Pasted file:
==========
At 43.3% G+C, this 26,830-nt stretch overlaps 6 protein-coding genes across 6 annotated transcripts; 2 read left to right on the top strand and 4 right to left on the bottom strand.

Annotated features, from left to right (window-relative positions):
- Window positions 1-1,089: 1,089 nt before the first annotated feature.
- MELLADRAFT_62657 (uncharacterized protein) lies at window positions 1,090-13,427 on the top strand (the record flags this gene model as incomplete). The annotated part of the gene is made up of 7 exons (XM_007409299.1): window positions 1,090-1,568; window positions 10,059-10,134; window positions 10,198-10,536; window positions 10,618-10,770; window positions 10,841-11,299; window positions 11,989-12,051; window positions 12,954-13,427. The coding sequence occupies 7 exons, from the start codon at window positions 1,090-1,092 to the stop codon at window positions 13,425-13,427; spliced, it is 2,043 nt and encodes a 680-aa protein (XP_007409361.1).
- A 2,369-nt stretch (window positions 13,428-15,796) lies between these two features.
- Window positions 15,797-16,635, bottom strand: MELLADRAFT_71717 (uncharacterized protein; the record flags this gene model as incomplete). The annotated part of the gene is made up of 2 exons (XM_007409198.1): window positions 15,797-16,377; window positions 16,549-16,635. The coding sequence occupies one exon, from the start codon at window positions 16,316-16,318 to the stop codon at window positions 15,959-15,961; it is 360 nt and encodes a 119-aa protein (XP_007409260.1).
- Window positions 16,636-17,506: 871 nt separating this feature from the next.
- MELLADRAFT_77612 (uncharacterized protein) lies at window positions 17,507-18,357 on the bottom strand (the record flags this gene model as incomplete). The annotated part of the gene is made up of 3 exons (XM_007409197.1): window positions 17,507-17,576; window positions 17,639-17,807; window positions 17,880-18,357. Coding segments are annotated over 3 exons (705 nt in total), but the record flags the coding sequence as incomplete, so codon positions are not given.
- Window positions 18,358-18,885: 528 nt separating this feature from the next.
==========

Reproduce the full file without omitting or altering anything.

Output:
At 43.3% G+C, this 26,830-nt stretch overlaps 6 protein-coding genes across 6 annotated transcripts; 2 read left to right on the top strand and 4 right to left on the bottom strand.

Annotated features, from left to right (window-relative positions):
- Window positions 1-1,089: 1,089 nt before the first annotated feature.
- MELLADRAFT_62657 (uncharacterized protein) lies at window positions 1,090-13,427 on the top strand (the record flags this gene model as incomplete). The annotated part of the gene is made up of 7 exons (XM_007409299.1): window positions 1,090-1,568; window positions 10,059-10,134; window positions 10,198-10,536; window positions 10,618-10,770; window positions 10,841-11,299; window positions 11,989-12,051; window positions 12,954-13,427. The coding sequence occupies 7 exons, from the start codon at window positions 1,090-1,092 to the stop codon at window positions 13,425-13,427; spliced, it is 2,043 nt and encodes a 680-aa protein (XP_007409361.1).
- A 2,369-nt stretch (window positions 13,428-15,796) lies between these two features.
- Window positions 15,797-16,635, bottom strand: MELLADRAFT_71717 (uncharacterized protein; the record flags this gene model as incomplete). The annotated part of the gene is made up of 2 exons (XM_007409198.1): window positions 15,797-16,377; window positions 16,549-16,635. The coding sequence occupies one exon, from the start codon at window positions 16,316-16,318 to the stop codon at window positions 15,959-15,961; it is 360 nt and encodes a 119-aa protein (XP_007409260.1).
- Window positions 16,636-17,506: 871 nt separating this feature from the next.
- MELLADRAFT_77612 (uncharacterized protein) lies at window positions 17,507-18,357 on the bottom strand (the record flags this gene model as incomplete). The annotated part of the gene is made up of 3 exons (XM_007409197.1): window positions 17,507-17,576; window positions 17,639-17,807; window positions 17,880-18,357. Coding segments are annotated over 3 exons (705 nt in total), but the record flags the coding sequence as incomplete, so codon positions are not given.
- Window positions 18,358-18,885: 528 nt separating this feature from the next.